Take Action Today to Protect Wolves in California
Take Action: Gray Wolves in California may be left without state protections under the California Endangered Species Act if the California Fish and Game Commission were to follow the recommendation of the California Department of Fish and Wildlife to not list the species.
On February 5, 2014, the California Department of Fish and Wildlife released it’s final status report for the Gray Wolf. It advised the California Fish and Game Commission to not list Gray Wolves as “endangered,” as requested by a petition from EPIC and a coalition of other groups led by the Center for Biological Diversity, because there are currently no wolves in California.
The Department is instead recommending alternative measures to protect wolves. These measures include:
The designation of the wolf as a “special species of concern;”
The existence of the wolf stake-holder group that is producing a Gray Wolf Management Plan;
Commission actions under the existing California Fish and Game Code that would prevent “take” of the Gray Wolf, even in response to depredation of livestock; and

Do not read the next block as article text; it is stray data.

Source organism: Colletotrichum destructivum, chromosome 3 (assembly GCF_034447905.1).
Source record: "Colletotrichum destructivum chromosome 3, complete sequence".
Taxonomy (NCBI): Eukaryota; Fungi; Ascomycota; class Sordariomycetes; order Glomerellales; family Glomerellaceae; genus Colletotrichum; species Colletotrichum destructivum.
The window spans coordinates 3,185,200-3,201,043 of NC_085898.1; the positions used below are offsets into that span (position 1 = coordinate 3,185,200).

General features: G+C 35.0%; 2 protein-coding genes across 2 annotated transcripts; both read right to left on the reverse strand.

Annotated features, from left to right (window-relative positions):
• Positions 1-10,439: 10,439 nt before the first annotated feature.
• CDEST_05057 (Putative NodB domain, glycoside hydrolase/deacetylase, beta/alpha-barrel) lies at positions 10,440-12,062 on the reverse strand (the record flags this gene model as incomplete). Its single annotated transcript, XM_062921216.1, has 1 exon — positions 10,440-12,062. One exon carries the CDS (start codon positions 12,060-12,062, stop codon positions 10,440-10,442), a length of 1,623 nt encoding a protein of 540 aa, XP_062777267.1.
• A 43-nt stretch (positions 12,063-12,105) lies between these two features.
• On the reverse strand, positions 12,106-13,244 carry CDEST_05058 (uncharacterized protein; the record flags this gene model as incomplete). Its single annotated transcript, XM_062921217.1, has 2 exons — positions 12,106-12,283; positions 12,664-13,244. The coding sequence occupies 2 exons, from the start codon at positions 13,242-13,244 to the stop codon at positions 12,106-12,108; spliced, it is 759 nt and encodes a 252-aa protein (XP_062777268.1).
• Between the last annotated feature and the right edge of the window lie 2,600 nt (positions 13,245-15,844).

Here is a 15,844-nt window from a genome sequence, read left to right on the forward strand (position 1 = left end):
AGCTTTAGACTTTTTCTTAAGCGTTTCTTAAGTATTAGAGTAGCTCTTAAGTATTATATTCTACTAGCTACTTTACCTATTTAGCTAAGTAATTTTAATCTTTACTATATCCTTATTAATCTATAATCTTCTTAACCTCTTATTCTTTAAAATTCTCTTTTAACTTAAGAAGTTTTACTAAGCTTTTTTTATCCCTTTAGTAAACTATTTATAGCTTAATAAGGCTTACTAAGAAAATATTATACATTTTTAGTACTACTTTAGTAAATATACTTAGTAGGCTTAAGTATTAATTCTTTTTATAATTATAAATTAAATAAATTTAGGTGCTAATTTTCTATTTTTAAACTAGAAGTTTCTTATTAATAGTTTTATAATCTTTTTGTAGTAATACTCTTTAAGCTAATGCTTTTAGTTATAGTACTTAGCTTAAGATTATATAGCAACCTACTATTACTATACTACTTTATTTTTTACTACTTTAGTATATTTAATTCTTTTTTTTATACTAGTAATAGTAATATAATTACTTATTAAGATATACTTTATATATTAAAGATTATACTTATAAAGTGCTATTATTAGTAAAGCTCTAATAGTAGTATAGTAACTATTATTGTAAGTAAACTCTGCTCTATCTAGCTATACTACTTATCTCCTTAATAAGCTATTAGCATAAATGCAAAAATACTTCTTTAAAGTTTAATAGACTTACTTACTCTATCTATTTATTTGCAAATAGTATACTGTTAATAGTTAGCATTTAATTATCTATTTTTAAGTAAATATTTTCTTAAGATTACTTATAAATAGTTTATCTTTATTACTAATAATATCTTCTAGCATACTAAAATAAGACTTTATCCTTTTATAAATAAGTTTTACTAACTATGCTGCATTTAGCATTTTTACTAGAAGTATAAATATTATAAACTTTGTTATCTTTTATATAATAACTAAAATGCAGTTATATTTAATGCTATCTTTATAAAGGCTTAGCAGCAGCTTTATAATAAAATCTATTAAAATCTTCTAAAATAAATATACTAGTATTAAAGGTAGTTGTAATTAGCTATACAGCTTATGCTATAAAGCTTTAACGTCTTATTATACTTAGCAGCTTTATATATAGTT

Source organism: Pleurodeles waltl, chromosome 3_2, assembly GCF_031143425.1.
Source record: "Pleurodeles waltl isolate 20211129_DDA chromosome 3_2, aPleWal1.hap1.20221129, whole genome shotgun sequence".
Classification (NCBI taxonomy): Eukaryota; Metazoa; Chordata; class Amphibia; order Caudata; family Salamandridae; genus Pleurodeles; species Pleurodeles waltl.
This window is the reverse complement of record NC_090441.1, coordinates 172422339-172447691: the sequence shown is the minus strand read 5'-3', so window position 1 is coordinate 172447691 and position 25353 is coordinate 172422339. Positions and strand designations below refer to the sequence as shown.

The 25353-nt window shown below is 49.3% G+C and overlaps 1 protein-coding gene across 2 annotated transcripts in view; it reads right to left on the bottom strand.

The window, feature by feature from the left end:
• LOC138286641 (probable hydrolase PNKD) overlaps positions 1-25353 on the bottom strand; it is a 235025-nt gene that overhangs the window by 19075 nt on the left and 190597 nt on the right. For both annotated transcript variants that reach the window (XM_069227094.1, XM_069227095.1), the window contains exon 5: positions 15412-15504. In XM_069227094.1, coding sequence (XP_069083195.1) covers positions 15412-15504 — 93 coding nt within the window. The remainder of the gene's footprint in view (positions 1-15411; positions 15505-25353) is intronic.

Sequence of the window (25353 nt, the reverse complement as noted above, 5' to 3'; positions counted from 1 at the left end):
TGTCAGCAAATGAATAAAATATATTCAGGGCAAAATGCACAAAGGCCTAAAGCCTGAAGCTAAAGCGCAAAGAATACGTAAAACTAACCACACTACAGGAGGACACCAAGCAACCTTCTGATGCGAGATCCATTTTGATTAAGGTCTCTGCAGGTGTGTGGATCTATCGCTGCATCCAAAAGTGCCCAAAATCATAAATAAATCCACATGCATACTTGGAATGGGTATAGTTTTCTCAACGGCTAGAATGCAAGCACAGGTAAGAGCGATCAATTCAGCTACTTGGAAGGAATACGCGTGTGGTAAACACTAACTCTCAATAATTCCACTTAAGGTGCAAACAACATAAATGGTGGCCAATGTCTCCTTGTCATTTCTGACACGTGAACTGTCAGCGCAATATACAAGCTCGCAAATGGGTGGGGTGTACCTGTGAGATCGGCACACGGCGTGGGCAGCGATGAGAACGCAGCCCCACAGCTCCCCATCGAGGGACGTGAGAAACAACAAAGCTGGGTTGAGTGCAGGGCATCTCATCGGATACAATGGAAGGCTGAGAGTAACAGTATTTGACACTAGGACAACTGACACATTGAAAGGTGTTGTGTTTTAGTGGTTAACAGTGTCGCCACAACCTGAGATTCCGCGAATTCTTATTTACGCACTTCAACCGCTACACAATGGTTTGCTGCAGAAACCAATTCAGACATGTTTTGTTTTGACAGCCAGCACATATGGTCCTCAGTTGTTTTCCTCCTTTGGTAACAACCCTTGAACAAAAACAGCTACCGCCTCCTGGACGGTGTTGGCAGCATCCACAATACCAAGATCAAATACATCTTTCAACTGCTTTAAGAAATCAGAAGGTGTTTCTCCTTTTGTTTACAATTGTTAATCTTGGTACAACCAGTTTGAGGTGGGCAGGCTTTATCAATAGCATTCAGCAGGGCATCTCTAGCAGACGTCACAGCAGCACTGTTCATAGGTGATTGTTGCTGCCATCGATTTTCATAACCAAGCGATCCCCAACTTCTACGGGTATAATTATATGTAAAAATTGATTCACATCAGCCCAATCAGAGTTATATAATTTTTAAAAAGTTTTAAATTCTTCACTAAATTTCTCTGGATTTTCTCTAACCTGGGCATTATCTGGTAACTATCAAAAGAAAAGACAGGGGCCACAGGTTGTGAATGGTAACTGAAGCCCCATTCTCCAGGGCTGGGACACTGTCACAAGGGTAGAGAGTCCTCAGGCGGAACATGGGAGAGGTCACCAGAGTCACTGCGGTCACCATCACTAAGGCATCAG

The possibility of listing the Gray Wolf under California Endangered Species Act at a later date.
These measures are considered inadequate by our staff at EPIC because they fail to afford the fullest protection of California endangered species law to these imperiled species.
While the Department is charged with conducting the status review, and preparing the status report with recommendations to the Commission, the Commission itself is the final authority as to whether or not listing of the Gray Wolf as “endangered” is warranted. The Commission is tentatively scheduled to hear the Gray Wolf listing and make a final determination at it’s April 2014 meeting in Ventura, California.
Meanwhile, the Federal proposal to “de-list” the gray wolf in the lower 48 states has hit a substantial snag with the recent release of the peer review report regarding the scientific foundations of the “de-listing” proposal. Scientists clearly state in the peer review report that the “de-listing” proposal is not based on the best available science.
For California, the decision as to whether the Gray Wolf warrants state protections must be informed by public opinion as well as the best available science, both of which largely support the “endangered” listing.